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Last edited 11 Nov 2020
Construing a contract
The general rule is that whilst the court strives to give effect to the intention of the parties, it must give effect to that intention as expressed. That is to say it must ascertain the meaning of the words actually used and not try to interpret the motive or state of mind of the parties (see Inland Revenue Commissioners v Raphael and Prenn v Simmonds).
The courts must have regard to the ordinary meaning of words used unless they are technical or scientific. That being said the courts are concerned to ascertain the intention of the parties and not merely indulge in semantic exercises. In Lloyd v. Lloyd, Lord Cottenham stated:
‘If the provisions are clearly expressed, and there is nothing to enable the court to put upon them a construction different from that which the words import, no doubt the words must prevail; but if the provisions and expressions be contradictory and if there be grounds, appearing on the face of the instrument, affording proof of the real intention of the parties, then that intention will prevail against the obvious and ordinary meaning of the words. If the parties have themselves furnished a key to the meaning of the word used, it is not material by what expression they convey their intention’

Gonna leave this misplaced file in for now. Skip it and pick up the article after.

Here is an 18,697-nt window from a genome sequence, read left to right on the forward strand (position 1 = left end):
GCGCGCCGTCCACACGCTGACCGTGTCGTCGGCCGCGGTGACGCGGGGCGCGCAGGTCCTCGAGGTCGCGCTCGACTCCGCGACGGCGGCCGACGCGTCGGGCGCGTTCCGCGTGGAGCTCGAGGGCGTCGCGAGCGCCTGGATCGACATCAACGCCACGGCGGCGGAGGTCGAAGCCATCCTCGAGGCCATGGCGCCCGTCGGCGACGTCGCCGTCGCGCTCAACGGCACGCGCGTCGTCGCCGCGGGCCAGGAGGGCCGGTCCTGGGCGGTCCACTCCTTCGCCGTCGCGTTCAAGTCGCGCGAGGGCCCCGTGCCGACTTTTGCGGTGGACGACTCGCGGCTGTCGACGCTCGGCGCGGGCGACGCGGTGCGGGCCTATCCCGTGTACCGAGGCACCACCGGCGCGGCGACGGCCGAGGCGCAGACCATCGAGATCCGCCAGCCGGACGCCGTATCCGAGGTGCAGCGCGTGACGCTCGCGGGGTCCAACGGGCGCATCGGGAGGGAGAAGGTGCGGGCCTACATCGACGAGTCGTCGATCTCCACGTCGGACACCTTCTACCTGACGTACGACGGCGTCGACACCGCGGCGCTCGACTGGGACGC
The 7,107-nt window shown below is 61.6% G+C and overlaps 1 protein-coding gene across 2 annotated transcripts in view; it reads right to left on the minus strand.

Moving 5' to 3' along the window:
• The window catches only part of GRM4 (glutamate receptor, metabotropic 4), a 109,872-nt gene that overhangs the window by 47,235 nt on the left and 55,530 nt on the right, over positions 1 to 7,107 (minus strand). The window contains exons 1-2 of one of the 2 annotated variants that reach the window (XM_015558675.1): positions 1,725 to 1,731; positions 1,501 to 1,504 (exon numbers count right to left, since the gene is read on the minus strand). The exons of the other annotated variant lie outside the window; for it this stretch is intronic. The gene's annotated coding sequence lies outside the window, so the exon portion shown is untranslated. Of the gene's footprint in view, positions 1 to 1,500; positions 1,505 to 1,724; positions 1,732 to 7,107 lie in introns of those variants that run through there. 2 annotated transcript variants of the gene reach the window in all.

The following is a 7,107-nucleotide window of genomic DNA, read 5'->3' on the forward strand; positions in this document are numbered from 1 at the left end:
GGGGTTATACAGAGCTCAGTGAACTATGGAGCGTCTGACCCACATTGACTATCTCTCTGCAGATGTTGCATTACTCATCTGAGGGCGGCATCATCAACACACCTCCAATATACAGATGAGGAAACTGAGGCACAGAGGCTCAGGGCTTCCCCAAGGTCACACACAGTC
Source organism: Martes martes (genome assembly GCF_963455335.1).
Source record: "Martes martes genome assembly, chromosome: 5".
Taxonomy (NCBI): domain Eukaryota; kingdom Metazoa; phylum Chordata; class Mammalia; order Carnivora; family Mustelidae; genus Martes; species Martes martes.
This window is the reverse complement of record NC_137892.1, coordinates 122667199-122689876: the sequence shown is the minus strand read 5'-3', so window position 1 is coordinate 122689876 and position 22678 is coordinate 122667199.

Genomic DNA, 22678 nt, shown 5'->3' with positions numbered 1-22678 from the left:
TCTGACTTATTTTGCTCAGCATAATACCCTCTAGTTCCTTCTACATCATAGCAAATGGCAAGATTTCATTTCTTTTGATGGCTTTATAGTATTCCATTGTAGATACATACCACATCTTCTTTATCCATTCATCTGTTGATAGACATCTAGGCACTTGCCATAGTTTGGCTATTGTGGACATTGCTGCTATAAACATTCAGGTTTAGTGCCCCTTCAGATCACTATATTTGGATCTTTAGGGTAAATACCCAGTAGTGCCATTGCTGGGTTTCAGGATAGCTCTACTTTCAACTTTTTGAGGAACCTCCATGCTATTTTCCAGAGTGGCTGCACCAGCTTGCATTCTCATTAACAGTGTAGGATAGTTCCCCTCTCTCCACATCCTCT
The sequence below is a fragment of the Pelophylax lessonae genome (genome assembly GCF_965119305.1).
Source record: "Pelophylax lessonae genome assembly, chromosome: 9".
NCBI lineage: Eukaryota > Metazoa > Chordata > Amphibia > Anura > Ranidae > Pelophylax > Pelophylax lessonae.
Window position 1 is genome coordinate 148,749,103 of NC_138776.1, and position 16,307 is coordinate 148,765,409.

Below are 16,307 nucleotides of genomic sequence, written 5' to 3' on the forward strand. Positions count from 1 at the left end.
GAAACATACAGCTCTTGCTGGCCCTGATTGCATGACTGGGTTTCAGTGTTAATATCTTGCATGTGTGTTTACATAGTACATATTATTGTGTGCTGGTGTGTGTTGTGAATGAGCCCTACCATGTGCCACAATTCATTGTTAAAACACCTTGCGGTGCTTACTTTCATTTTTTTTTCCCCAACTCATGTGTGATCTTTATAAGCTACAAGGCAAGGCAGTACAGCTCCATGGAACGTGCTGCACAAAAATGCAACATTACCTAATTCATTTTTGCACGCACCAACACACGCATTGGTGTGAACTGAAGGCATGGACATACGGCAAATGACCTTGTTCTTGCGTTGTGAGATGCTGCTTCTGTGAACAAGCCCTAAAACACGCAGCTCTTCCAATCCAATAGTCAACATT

In construing particular terms of a contract the whole of the contract must be considered. Further, if there is no ambiguity or uncertainty, then the court must give effect to the intention of the parties, however harsh.
In Trollope and Colls Ltd v North West Metropolitan Regional Hospital Board, the contract provided for three phases of work, phase 1 to be completed by 30 April 1969 and phase 3 to commence six months after the date of practical completion of phase 1 and to be completed on 30 April 1972, i.e a construction period of 30 months for phase 3. The completion of phase 1 was delayed by a period of 59 weeks, 47 of which were not the fault of the contractor. Practical completion of phase 1 was not achieved until 22 June 1972, leaving a construction period of only 16 months, rather than 30 months, for the completion of phase 3. The court took the view that the intention of the parties was perfectly clear from the wording of the contract and refused to relax the contractors' obligations by
implication of the term that the time for completion of phase 3 should be extended by the same period as the extension of time granted in respect of phase 1.
Where the parties have made manuscript deletions, additions or amendments to a printed form, in the event of any ambiguity in construing the document as a whole, the manuscript will be given greater weight than the printed terms (see Sutro & Co v Heilbut Symons and Co).
If there is inconsistency between different parts of the same contract then, in the absence of an express term resolving the ambiguity, the courts will endeavour to give effect to that part of the contract which expresses the real intention of the parties (see Walker v Giles).
If the contract document or documents establish a clear intention, the courts adopt an interventionist approach to resolve any difficulties flowing from the actual words used by the parties. For example, Gwyn v Neath Canal Company:
'The results of the authorities is that, when a court of law can clearly collect from the language within the four corners of a deed or instrument in writing, the real intention of the parties, they are bound to give effect to it by supplying anything necessary to be inferred from the terms used, and by rejecting as superfluous whatever is repugnant to the intention so discerned’